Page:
Aesop Queer Library offers free books by LGBTQIA+ authors for Pride Month
The Aesop Queer Library celebrates Pride Month by promoting engagement with more than 150 works from members of the LGBTQIA+ community
To celebrate Pride Month, Aesop has opened a Queer Library to run until the end of this week (27 June) at three of its North American locations: Aesop Bleecker Street (New York City), Aesop West 3rd Street (Los Angeles), and Aesop Queen Street West (Toronto).
For the event, each of the stores has cleared shelves of Aesop products and replaced them with books written by LGBTQIA+ authors from around the world.
The selection was composed by Aesop’s North American retail and office teams who were asked to choose their favourite queer titles. More than 3,000 volumes of their selected titles were purchased from Glad Day Bookshop in Toronto, the world’s longest surviving LGBTQIA+ bookstore, and Women & Children First in Chicago.
The collection also features almost 2,500 books from Penguin Random House, among them works by Bryan Washington and Ocean Vuong.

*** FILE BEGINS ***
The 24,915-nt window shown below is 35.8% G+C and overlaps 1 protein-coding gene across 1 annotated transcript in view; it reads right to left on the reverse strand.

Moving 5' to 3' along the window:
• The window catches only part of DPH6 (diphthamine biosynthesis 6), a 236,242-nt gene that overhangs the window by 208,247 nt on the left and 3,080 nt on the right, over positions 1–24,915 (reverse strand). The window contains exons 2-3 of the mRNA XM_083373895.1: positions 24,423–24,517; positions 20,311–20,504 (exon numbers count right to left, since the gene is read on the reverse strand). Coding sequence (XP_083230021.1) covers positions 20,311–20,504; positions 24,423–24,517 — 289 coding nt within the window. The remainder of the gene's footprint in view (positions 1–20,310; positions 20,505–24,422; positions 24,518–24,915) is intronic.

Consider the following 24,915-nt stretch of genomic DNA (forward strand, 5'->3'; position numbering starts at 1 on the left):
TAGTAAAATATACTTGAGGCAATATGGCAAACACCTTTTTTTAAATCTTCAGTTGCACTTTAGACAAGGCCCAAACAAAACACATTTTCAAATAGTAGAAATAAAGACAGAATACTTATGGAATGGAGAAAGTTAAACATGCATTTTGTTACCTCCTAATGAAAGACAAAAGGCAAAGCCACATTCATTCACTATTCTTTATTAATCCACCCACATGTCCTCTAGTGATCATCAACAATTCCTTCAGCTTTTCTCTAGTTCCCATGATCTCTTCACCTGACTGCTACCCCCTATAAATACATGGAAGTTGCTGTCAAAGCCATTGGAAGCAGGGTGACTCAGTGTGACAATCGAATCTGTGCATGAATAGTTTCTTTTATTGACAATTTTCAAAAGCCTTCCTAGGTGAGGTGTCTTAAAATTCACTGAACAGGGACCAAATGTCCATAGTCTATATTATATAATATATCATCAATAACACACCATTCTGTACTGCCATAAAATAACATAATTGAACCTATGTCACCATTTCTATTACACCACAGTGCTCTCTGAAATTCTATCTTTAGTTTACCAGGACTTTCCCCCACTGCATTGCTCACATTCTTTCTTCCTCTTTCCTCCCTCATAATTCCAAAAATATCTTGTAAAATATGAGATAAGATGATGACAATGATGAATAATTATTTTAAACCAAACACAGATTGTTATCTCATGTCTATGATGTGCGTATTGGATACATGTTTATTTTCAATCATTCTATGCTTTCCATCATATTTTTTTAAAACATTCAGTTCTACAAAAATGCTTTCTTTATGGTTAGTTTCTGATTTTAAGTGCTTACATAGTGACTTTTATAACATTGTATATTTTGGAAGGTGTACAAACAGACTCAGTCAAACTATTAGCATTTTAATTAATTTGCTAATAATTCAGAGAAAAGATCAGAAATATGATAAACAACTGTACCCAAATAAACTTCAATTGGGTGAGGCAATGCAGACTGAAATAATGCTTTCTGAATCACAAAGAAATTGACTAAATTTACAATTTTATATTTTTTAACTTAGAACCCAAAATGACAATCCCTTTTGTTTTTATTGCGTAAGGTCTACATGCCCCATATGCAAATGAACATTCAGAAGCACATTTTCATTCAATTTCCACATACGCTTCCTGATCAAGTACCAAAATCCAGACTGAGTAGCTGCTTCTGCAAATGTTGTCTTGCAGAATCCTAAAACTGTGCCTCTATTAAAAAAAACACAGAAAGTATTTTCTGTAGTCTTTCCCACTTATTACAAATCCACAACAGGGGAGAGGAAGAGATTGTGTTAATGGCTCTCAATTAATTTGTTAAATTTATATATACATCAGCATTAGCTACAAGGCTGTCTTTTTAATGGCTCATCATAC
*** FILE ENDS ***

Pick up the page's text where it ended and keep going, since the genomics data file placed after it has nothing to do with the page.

Other writers included in the library, which spans 150 titles, with a focus on BIPOC authors and on the trans community, are Akwaeke Emezi, Brandon Taylor, and Samantha Irby.
Visitors to the participating Aesop stores will be able to take home one book of their choice, thanks to this initiative that aims to encourage thoughtful engagement with LGBTQIA+ voices.
As some corporations come under fire for capitalising on Pride by using the rainbow logo, for example, without making any meaningful impact, Aesop’s initiative seems a more considered approach to celebrating Pride Month, making the work of LGBTQIA+ thinkers accessible in a manner that does not offer a direct monetary benefit to the company.
Those who can’t make it to the three Aesop locations can find a list of independent bookstores that boast extensive collections of queer writing on Aesop’s website, along with the full catalogue of the Queer Library titles and playlists from musical artists Chrysanthe Tan and Beverly Glenn-Copeland. §